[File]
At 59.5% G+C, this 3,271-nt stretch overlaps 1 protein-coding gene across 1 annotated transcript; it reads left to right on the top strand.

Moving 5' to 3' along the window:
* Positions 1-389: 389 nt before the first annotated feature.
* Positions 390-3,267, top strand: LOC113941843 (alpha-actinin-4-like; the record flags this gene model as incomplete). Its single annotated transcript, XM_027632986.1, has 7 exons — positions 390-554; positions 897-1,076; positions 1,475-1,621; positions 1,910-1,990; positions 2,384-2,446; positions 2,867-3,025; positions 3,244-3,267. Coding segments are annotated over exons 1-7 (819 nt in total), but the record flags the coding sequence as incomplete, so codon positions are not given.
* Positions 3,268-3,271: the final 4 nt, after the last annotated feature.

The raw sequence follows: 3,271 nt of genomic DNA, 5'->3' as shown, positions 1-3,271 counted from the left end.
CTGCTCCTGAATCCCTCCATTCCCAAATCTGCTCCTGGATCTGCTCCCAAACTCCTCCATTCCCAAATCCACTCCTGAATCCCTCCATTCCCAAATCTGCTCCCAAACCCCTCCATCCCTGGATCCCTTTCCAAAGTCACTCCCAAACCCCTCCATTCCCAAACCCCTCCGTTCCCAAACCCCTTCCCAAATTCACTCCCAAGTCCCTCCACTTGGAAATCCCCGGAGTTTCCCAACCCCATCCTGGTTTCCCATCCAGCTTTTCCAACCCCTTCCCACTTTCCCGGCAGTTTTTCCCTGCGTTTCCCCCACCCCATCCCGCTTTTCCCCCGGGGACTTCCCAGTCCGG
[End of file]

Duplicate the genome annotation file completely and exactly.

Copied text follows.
At 59.5% G+C, this 3,271-nt stretch overlaps 1 protein-coding gene across 1 annotated transcript; it reads left to right on the top strand.

Moving 5' to 3' along the window:
* Positions 1-389: 389 nt before the first annotated feature.
* Positions 390-3,267, top strand: LOC113941843 (alpha-actinin-4-like; the record flags this gene model as incomplete). Its single annotated transcript, XM_027632986.1, has 7 exons — positions 390-554; positions 897-1,076; positions 1,475-1,621; positions 1,910-1,990; positions 2,384-2,446; positions 2,867-3,025; positions 3,244-3,267. Coding segments are annotated over exons 1-7 (819 nt in total), but the record flags the coding sequence as incomplete, so codon positions are not given.
* Positions 3,268-3,271: the final 4 nt, after the last annotated feature.

The raw sequence follows: 3,271 nt of genomic DNA, 5'->3' as shown, positions 1-3,271 counted from the left end.
CTGCTCCTGAATCCCTCCATTCCCAAATCTGCTCCTGGATCTGCTCCCAAACTCCTCCATTCCCAAATCCACTCCTGAATCCCTCCATTCCCAAATCTGCTCCCAAACCCCTCCATCCCTGGATCCCTTTCCAAAGTCACTCCCAAACCCCTCCATTCCCAAACCCCTCCGTTCCCAAACCCCTTCCCAAATTCACTCCCAAGTCCCTCCACTTGGAAATCCCCGGAGTTTCCCAACCCCATCCTGGTTTCCCATCCAGCTTTTCCAACCCCTTCCCACTTTCCCGGCAGTTTTTCCCTGCGTTTCCCCCACCCCATCCCGCTTTTCCCCCGGGGACTTCCCAGTCCGG